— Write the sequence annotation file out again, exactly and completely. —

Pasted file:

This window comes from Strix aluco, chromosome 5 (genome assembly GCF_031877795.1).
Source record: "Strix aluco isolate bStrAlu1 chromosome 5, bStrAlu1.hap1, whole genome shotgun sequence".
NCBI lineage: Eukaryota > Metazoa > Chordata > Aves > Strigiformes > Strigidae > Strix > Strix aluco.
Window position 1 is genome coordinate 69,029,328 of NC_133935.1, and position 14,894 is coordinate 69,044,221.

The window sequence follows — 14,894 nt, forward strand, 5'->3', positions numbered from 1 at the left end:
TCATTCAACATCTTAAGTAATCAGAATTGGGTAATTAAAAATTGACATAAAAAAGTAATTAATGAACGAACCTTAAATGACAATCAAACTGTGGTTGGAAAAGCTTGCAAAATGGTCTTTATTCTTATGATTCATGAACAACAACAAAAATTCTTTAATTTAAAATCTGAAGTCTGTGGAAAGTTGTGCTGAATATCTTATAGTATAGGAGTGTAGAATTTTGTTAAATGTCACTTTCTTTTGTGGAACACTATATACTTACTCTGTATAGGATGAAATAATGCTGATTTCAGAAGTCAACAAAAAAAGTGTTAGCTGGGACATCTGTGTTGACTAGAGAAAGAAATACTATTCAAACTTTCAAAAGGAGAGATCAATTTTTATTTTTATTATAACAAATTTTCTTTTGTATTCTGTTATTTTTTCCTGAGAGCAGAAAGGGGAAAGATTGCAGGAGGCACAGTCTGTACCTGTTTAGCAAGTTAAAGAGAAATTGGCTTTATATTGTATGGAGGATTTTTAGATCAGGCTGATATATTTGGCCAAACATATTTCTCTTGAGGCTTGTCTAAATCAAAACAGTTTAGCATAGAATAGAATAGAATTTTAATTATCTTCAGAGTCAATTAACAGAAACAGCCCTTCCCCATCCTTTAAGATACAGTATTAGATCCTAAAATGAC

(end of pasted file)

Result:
This window comes from Strix aluco, chromosome 5 (genome assembly GCF_031877795.1).
Source record: "Strix aluco isolate bStrAlu1 chromosome 5, bStrAlu1.hap1, whole genome shotgun sequence".
NCBI lineage: Eukaryota > Metazoa > Chordata > Aves > Strigiformes > Strigidae > Strix > Strix aluco.
Window position 1 is genome coordinate 69,029,328 of NC_133935.1, and position 14,894 is coordinate 69,044,221.

The window sequence follows — 14,894 nt, forward strand, 5'->3', positions numbered from 1 at the left end:
TCATTCAACATCTTAAGTAATCAGAATTGGGTAATTAAAAATTGACATAAAAAAGTAATTAATGAACGAACCTTAAATGACAATCAAACTGTGGTTGGAAAAGCTTGCAAAATGGTCTTTATTCTTATGATTCATGAACAACAACAAAAATTCTTTAATTTAAAATCTGAAGTCTGTGGAAAGTTGTGCTGAATATCTTATAGTATAGGAGTGTAGAATTTTGTTAAATGTCACTTTCTTTTGTGGAACACTATATACTTACTCTGTATAGGATGAAATAATGCTGATTTCAGAAGTCAACAAAAAAAGTGTTAGCTGGGACATCTGTGTTGACTAGAGAAAGAAATACTATTCAAACTTTCAAAAGGAGAGATCAATTTTTATTTTTATTATAACAAATTTTCTTTTGTATTCTGTTATTTTTTCCTGAGAGCAGAAAGGGGAAAGATTGCAGGAGGCACAGTCTGTACCTGTTTAGCAAGTTAAAGAGAAATTGGCTTTATATTGTATGGAGGATTTTTAGATCAGGCTGATATATTTGGCCAAACATATTTCTCTTGAGGCTTGTCTAAATCAAAACAGTTTAGCATAGAATAGAATAGAATTTTAATTATCTTCAGAGTCAATTAACAGAAACAGCCCTTCCCCATCCTTTAAGATACAGTATTAGATCCTAAAATGAC